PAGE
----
So here’s a few titbits I learnt today during Office365 Ignite training:

1. All Office365 users will get read only access to SharePoint docs via Office Web Apps. If they want to edit then they need the appropriate SKU.

2. Office365 is ‘highly configurable not customizable’. This means there are limits to what can be done on the admin side.

3. If you purchase a license that includes Office Pro Plus on the desktop you can install that on 5 devices. Very generous. Beware, though this is a special SKU more like retail than volume licensing. There are also NO downgrade rights with this version of Office.

4. Dirsync runs every 3 hours by default but can be manually run if needed, however it is a one way sync from local AD to cloud and the application MUST NOT run on a domain controller. It is also still a 32 bit app (64 bit is coming).

I’m looking forward to more technical in depth training tomorrow as today was billed as more of an ‘overview’. After the third day I feel I’ll be very much up to speed with Office365. Best of all we get our own full beta version for testing. I have an SBS 2011 Essentials RC machine here that is just crying out for Office365 integration.

More updates tomorrow. Follow me on Twitter (@directorcia) as I’ll be posting interesting info from the training day there.

Why Office365

I thought I do a series of posts on why Office365 is such a great option, especially for small businesses. So let’s start with my favourite – SharePoint.


In the current Microsoft Online offering (BPOS) SharePoint is effectively only Windows SharePoint Services v3.0 but in Office365 it is upgraded to SharePoint Server 2010 Enterprise. That is a HUGE step up in functionality for effectively the same price. SharePoint Server 2010 Enterprise costs big bucks and is normally only seen in use with very large corporations, but now with Office365 even a single man business can access these Enterprise tools.




One of the first big bonuses with SharePoint Server over SharePoint Services is the inclusion of My Sites. Think of it like Facebook for the Enterprise (functionality-wise I mean. Perhaps Linkedin is a better analogy for those that know Linkedin). You access it from the top right of the SharePoint screen under then menu for your name as shown above.




My Sites is actually a full blown SharePoint site dedicated individually to each user. In here people can track others, save documents, share documents, keep track of what they are working on in the main SharePoint Portal, and so much more. As you can see from the above screen shot you can keep track of your Colleagues, Interest and Newsfeed (very ‘Facebookie’).




As you can see from the above shot your My Site is a fully blown SharePoint site that you control. Each Office365 user has the full power of SharePoint Server 2010 at their disposal in their own personal area.




The above screen shot gives you and idea of the information you can aggregate in you My Site. Here we are looking at all my Tags and Notes across the portal sites I have access to. I can easily set information about myself that helps others in my business understand what skills I have. Likewise, I can easily find others with the right skills to help me with my job. I can select and track the work that other individuals in my team. In this way you can see exactly what other have been working on across SharePoint quickly and easily.




Here’s some example of what Newsfeed Activities I can elect to follow. As you can see it is pretty extensive and would be exceptionally beneficial to any team. It makes tracking what changes in SharePoint quick and easy which can be important as SharePoint grows.


So the first major benefit of SharePoint in Office365 is the My Sites functionality. I’ll be detailing more in coming post so you can understand why it is such a major upgrade and one that should seriously be considered by ALL organizations.

Exam results

Yeah! I passed the Microsoft Exam 70-169 – Windows Small Business Server 2011 Standard, Configuring and here’s my badge to prove it!




I wonder whether they’ll be having a separate one for SBS 2011 Essentials? I would assume they’ll be having them for Office365 (although there was none for BPOS to my knowledge)? I need to get around to doing the SharePoint 2010 exams as well so always plenty more qualifications to work towards. Never hurts to keep your skills updated.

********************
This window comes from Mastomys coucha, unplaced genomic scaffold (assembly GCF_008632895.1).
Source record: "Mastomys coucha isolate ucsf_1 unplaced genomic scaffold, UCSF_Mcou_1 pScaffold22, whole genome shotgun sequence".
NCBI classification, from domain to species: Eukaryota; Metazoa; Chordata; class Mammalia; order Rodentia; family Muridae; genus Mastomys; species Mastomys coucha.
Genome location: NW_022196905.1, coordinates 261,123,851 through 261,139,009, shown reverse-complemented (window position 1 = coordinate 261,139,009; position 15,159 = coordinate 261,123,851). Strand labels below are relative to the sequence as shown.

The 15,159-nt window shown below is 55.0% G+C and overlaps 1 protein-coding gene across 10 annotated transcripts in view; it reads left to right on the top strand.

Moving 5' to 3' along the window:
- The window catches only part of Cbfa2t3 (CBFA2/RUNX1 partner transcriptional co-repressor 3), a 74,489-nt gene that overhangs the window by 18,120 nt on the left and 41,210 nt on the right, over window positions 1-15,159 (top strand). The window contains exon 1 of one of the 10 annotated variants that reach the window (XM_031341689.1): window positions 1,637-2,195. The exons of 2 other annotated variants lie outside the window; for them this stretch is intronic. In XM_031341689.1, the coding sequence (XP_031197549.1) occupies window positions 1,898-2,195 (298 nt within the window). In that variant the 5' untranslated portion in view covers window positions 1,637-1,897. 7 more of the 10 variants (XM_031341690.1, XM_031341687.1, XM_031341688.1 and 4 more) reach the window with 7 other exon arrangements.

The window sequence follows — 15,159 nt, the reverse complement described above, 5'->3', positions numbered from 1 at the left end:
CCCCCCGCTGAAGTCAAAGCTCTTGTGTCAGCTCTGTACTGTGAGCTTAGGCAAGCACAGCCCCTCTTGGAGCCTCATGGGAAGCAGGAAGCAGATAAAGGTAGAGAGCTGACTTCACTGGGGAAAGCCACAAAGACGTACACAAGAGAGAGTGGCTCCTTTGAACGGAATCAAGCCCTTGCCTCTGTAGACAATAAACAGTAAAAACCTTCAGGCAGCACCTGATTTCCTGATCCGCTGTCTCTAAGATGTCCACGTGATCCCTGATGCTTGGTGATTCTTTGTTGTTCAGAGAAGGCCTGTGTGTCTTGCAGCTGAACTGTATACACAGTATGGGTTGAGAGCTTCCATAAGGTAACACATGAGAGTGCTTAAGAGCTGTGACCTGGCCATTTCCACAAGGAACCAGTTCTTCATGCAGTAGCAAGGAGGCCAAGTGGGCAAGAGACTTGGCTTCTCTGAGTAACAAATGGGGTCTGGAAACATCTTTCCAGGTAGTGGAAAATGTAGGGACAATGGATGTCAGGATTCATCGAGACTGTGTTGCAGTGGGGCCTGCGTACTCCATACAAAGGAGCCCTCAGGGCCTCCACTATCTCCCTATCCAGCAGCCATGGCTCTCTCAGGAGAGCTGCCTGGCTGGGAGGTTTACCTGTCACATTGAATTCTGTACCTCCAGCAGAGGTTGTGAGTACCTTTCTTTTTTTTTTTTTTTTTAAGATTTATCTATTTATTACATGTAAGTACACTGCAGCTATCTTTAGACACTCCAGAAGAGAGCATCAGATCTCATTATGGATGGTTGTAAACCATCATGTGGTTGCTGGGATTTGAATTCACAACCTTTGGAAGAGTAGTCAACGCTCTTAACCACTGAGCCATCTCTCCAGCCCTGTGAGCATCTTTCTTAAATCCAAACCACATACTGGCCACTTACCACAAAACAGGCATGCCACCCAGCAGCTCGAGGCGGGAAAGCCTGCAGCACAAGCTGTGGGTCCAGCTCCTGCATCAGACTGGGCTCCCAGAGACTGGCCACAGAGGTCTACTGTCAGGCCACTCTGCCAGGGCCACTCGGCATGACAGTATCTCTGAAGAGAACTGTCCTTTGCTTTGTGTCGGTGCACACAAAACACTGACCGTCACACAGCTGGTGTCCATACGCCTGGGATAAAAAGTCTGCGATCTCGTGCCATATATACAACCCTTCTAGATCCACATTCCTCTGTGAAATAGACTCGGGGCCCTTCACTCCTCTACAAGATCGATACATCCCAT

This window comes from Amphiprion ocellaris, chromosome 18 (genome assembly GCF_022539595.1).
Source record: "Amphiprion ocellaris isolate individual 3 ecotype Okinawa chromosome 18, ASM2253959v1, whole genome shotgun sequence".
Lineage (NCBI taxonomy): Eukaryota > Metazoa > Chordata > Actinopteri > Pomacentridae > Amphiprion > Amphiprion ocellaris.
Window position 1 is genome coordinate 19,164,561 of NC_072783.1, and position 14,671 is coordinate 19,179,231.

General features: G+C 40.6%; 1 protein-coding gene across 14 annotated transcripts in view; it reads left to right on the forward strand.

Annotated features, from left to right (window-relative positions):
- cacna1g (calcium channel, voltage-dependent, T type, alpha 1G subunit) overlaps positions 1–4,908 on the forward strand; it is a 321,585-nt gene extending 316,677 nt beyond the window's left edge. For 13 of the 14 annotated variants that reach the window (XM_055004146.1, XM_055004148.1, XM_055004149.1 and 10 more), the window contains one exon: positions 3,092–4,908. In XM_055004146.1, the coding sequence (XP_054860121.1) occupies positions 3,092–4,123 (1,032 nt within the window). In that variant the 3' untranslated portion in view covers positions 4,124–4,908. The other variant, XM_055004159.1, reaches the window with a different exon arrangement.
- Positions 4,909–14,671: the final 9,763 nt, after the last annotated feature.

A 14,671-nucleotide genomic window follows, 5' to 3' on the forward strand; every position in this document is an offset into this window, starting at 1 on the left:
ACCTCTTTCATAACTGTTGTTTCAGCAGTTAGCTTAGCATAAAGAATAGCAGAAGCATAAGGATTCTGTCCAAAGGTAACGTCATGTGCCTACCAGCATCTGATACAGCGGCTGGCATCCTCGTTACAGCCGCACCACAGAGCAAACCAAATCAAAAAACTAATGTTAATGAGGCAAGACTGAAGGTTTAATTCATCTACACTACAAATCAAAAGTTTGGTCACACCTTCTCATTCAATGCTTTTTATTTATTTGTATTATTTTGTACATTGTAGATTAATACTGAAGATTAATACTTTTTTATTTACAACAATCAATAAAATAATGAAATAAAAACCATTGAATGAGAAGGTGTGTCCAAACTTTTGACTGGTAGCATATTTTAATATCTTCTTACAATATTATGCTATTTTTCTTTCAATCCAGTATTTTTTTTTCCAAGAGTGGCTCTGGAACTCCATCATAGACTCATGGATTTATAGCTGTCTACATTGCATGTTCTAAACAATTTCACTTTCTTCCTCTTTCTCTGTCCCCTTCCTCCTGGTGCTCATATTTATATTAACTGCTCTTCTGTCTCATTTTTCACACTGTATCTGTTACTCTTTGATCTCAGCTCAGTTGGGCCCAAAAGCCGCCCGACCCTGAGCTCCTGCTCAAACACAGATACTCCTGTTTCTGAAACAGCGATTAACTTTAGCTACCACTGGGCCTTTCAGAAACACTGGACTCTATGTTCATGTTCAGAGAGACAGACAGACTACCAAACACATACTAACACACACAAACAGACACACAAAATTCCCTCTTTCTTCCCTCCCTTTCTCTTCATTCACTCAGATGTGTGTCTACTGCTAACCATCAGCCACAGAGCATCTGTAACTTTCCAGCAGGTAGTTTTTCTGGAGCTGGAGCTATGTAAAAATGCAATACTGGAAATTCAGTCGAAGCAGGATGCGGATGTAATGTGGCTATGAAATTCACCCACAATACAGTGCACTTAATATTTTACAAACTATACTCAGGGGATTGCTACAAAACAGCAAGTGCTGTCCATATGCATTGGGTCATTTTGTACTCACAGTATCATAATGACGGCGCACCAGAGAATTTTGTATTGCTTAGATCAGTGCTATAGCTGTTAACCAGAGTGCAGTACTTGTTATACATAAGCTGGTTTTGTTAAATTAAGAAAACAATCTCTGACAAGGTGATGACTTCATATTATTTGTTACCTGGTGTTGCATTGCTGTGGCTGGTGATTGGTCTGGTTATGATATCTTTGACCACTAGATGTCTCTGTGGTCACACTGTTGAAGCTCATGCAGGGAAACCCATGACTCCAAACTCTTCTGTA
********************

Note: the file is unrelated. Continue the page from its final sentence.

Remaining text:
Need to Know Podcast – Episode 18

The latest episode features Josh Peterson from Taylor Business Group speaking firstly about the importance of having a well structured Profit and Loss chart of accounts. Without this you will struggle to obtain meaningful performance information from your business. Josh also shares the key ratios you should be obtaining fro your business. He then discusses the benefits of business improvement groups and how they can help take your business to the next level.

You can access the podcast directly from:

as well as view all previous episodes at:

where you can not only subscribe via mediums such as iTunes but also leave comments and ratings on each episode.

If you are interested in, or know a business that is, sponsoring the show please contact me directly ( Also if you would like to appear as a guest or would like to hear from someone specifically again contact me ( Finally, if you think the show has provided you with value I’d appreciate any donation you’d care to make. All donations go to helping me improve what is offered (

Melbourne is on

I am confirming that the CIAOPS SharePoint bootcamp will be coming to Melbourne, Victoria on Thursday the 19th of May 2011. At this stage I can’t confirm the 20th but the 19th is definitely on. The location will be:

St Kilda Road Parkview Hotel
562 St Kilda Rd, Melbourne. 3004

This day is filling fast so you if you are thinking of attending then I’d sign up up soon to reserve your place. You can do that via Remember, as soon as you sign up you will receive access to my SharePoint Operation Guide until May 2012.

I’ll also be promoting this event as much as possible through social media. As such I have decided on the Twitter hash tag #ciaboot. I’d also encourage people to go to the SharePoint Guide Facebook page at, follow the event and start a discussion about you’d like to see covered on the day.

The bootcamp is also confirmed for Sydney but still tentative for Brisbane so if you are interested please register.

Watch out Mr Murdoch

I have a lot of faith in video as a communication medium. I also believe, for many reasons, that YouTube is the best distribution mechanism for my videos. As with most other users I have been limited to a total length of 15 minutes for my video. That was until I uploaded my most recent video and saw the following message:




So now my limit is 2GB in size! Wow, image what I can do now. How come? Well according to this blog post by YouTube:


I’ve been a good boy and not abused my YouTube privileges. My reward is now the ability to upload video of more than 15 minutes.


Stay tunes for my first full featured YouTube “movie”.